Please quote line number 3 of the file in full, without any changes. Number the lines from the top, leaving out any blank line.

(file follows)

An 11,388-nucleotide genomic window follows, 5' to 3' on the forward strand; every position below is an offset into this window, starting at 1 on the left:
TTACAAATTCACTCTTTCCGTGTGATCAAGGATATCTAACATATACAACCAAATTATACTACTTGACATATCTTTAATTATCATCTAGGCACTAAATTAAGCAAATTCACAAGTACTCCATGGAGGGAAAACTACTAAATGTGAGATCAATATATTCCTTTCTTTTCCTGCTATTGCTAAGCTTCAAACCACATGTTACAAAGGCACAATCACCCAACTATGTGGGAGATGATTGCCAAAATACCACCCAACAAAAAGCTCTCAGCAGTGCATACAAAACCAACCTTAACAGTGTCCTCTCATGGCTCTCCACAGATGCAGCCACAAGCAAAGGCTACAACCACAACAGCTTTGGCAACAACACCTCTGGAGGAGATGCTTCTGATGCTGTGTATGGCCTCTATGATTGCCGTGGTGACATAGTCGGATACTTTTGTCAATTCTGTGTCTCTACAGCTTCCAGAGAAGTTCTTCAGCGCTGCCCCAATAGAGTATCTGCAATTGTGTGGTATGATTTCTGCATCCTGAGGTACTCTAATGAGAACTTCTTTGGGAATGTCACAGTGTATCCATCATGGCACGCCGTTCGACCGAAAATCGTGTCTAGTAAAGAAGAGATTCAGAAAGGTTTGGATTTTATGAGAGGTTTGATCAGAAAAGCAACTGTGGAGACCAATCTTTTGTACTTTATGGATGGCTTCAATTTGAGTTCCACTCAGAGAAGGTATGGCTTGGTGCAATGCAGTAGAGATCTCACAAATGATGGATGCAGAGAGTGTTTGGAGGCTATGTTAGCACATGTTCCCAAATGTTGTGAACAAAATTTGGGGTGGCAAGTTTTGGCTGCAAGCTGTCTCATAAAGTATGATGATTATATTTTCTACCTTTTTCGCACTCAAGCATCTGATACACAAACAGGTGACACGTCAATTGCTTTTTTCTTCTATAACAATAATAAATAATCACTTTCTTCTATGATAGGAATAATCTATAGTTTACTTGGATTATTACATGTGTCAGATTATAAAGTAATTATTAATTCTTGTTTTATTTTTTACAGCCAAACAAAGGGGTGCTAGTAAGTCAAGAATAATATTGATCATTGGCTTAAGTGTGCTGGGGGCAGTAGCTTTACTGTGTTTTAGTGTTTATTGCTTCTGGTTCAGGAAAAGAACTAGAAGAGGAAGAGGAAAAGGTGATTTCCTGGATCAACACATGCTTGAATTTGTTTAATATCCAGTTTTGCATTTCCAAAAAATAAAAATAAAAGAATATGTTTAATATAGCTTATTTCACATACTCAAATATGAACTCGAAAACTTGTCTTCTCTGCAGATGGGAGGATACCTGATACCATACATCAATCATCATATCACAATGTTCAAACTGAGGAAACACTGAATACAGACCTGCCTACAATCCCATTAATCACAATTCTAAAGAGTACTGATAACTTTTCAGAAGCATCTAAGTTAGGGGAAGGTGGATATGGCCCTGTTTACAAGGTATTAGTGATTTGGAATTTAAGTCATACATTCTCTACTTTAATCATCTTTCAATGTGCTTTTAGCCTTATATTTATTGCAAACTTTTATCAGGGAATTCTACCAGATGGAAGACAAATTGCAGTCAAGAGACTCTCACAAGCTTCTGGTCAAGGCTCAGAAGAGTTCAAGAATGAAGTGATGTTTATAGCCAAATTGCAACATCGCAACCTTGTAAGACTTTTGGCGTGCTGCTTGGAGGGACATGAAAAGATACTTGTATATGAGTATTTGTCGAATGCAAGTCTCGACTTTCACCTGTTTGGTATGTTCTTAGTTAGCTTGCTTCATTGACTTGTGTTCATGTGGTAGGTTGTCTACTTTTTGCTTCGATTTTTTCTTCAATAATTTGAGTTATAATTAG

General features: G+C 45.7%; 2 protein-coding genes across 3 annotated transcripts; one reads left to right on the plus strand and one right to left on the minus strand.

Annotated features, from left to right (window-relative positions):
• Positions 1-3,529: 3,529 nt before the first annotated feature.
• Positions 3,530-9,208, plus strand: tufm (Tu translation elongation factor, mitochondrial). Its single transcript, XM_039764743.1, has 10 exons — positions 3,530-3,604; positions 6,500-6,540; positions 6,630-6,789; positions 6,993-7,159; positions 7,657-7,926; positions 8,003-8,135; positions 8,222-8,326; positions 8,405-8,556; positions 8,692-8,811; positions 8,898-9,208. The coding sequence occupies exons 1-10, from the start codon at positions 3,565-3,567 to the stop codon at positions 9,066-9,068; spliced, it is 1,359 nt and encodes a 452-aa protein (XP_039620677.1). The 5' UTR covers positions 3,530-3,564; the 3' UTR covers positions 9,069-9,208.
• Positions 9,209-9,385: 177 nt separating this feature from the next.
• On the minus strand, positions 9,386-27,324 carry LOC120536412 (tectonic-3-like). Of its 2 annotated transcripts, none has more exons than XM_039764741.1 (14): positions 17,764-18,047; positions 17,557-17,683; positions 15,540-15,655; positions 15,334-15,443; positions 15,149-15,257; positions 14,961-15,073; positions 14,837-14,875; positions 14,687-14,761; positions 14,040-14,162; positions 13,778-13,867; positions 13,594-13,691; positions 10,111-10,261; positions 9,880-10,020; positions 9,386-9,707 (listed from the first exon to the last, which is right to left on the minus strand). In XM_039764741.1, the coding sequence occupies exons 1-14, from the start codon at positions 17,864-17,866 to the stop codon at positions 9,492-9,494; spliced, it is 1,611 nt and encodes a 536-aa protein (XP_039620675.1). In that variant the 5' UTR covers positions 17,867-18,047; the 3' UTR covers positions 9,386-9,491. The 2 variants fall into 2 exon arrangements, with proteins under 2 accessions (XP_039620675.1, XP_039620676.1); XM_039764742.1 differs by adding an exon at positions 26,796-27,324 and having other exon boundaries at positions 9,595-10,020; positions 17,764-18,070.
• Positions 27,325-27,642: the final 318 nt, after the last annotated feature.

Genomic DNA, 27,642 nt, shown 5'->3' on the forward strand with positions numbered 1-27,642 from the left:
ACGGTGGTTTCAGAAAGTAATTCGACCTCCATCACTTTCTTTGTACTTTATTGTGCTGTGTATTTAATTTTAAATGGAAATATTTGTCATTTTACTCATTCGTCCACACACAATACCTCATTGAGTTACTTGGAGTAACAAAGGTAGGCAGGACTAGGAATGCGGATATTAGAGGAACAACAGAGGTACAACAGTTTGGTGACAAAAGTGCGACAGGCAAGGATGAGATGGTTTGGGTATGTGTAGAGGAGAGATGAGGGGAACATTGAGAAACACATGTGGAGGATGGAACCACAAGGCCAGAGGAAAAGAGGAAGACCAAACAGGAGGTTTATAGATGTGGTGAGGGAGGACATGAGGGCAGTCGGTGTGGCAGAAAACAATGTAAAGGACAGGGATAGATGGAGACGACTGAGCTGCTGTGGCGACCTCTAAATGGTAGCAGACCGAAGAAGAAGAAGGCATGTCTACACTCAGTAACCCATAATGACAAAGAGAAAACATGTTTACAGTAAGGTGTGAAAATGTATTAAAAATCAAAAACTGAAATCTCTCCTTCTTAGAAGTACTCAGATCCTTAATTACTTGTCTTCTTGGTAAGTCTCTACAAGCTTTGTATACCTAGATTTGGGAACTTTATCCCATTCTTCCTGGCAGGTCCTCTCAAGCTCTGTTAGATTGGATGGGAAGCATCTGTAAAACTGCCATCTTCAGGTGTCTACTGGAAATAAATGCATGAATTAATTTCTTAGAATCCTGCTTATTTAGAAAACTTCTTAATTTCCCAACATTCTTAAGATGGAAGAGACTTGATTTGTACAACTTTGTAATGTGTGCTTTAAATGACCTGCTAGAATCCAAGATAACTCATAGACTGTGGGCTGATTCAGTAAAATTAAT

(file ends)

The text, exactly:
General features: G+C 45.7%; 2 protein-coding genes across 3 annotated transcripts; one reads left to right on the plus strand and one right to left on the minus strand.